The museum collection database is currently only accessible during public hours at the main museum location in Palo Alto.


The Museum of American Heritage is currently open to the public in the Williams House on Homer Ave. in Palo Alto. This house was custom built in 1907 by Dr. Thomas Williams for his residence and private medical practice. Dr Williams is noted for having opened the first doctors office in the Palo Alto area. The house is a Tudor Revival design, and the architect was Ernest Coxhead. The house was owned by the Williams family until the death of the last living daughter of Thomas and Dora Williams. The house was bequeathed to the city of Palo Alto to be used for the community benefit.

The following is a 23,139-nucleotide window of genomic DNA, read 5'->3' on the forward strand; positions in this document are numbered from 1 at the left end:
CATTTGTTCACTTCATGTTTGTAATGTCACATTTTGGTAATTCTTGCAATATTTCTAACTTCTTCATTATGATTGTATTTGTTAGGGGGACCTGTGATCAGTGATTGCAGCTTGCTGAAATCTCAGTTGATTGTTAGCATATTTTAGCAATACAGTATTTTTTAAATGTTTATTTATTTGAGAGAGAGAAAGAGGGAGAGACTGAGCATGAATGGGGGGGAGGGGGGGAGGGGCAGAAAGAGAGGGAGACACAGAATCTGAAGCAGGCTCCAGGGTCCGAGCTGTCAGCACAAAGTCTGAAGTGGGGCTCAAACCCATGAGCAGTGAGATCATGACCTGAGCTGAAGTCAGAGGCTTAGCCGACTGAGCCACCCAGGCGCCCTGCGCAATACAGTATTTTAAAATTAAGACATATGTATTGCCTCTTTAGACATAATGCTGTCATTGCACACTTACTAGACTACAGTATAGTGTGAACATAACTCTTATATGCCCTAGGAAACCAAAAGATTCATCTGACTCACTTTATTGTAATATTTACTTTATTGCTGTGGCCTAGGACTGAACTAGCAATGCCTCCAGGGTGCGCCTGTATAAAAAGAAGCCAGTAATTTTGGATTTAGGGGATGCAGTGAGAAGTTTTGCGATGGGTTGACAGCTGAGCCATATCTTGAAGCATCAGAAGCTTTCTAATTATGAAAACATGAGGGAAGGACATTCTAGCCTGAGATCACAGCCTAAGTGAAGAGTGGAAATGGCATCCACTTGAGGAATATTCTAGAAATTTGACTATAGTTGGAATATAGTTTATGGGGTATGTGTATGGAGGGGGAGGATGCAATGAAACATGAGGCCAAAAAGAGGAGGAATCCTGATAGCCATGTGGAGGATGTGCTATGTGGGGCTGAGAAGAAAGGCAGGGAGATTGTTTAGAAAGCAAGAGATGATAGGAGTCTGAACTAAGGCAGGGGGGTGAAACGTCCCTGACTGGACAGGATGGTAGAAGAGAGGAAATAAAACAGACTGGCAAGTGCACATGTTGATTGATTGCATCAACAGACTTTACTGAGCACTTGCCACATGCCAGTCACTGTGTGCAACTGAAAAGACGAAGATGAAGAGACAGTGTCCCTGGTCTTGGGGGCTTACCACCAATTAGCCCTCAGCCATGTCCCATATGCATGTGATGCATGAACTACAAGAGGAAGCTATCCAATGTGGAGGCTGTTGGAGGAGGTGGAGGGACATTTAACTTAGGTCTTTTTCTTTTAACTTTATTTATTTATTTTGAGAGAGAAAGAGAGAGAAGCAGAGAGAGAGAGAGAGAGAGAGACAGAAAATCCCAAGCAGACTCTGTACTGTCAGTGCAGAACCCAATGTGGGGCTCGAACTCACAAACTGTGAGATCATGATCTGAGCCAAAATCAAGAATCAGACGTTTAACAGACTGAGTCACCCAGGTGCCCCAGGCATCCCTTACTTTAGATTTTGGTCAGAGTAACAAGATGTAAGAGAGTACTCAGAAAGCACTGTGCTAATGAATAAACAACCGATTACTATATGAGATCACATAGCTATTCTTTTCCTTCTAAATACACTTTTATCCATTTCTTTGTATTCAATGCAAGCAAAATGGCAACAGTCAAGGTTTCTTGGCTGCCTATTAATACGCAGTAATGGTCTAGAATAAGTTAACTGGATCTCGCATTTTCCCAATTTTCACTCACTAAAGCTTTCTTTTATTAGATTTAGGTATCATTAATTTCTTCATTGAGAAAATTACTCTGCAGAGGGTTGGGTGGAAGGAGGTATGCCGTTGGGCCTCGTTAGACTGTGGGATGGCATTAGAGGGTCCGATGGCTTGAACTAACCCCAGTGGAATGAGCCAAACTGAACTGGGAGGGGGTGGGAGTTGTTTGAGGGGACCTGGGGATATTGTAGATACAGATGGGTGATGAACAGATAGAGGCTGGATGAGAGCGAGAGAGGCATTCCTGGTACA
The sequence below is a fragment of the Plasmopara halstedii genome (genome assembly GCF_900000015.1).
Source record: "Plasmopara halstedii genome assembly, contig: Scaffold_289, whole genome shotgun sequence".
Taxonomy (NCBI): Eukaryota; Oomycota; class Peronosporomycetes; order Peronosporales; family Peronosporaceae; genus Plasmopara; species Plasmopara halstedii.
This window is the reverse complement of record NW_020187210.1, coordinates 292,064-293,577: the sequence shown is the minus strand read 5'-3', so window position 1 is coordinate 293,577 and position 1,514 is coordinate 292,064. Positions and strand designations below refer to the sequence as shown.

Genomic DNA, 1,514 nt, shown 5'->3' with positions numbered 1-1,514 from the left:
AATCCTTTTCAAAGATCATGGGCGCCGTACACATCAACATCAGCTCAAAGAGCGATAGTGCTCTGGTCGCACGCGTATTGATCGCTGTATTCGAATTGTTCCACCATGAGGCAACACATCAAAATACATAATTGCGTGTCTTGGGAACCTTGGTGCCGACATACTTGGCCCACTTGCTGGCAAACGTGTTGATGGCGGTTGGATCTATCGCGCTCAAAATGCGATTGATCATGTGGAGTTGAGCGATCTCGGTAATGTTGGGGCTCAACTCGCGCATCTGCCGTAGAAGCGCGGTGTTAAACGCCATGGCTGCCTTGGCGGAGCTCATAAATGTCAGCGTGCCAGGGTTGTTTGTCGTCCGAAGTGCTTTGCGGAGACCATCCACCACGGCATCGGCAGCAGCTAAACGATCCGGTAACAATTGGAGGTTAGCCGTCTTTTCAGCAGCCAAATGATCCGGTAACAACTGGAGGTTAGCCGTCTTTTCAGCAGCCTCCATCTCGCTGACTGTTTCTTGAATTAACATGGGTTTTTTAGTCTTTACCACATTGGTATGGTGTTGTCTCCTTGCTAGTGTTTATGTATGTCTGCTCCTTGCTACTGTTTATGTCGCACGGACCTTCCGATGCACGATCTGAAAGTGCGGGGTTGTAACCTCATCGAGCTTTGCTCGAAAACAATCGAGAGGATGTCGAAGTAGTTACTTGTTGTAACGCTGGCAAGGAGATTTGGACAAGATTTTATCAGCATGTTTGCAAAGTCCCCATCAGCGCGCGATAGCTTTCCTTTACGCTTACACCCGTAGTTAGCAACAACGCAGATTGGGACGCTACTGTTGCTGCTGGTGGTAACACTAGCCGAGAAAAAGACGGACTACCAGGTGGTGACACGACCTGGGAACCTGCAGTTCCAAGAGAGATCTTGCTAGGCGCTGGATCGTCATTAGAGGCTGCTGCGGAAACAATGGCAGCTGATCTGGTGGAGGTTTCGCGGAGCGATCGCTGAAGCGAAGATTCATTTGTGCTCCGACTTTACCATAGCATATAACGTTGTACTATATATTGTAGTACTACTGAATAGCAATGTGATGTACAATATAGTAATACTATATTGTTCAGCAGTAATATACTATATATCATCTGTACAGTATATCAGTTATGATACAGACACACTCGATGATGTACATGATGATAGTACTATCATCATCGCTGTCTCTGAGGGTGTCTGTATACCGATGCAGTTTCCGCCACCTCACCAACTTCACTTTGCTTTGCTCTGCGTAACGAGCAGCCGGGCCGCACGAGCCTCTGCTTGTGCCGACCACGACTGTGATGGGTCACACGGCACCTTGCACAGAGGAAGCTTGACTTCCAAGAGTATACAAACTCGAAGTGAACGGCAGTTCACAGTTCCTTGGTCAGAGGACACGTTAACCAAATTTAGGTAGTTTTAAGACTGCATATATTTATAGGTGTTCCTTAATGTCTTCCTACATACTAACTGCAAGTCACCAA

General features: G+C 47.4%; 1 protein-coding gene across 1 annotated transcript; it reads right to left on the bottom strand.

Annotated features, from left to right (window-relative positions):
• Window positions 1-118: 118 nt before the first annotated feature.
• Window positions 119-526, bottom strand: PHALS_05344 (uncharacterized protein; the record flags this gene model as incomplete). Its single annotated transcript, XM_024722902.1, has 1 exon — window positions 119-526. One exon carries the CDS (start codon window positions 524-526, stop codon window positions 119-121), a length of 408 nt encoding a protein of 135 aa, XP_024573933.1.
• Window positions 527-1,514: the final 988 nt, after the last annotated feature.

In 1997, Palo Alto asked for request for proposals of how to use the property. The city selected the Museum of American Heritage proposal, and after a significant restoration the museum opened its doors to public in 1998. Significant features of the Williams house include:

  • Two story portion for the family living quarters with extensive built in cabinetry (the upstairs is currently not open to the general public)
  • Single story section designed specifically for Dr. Williams medical practice including an operating room with a large skylight for illumination
  • A large detached garage which housed one of the first automobiles in Palo Alto (this building was substantially altered during the 1997 restoration).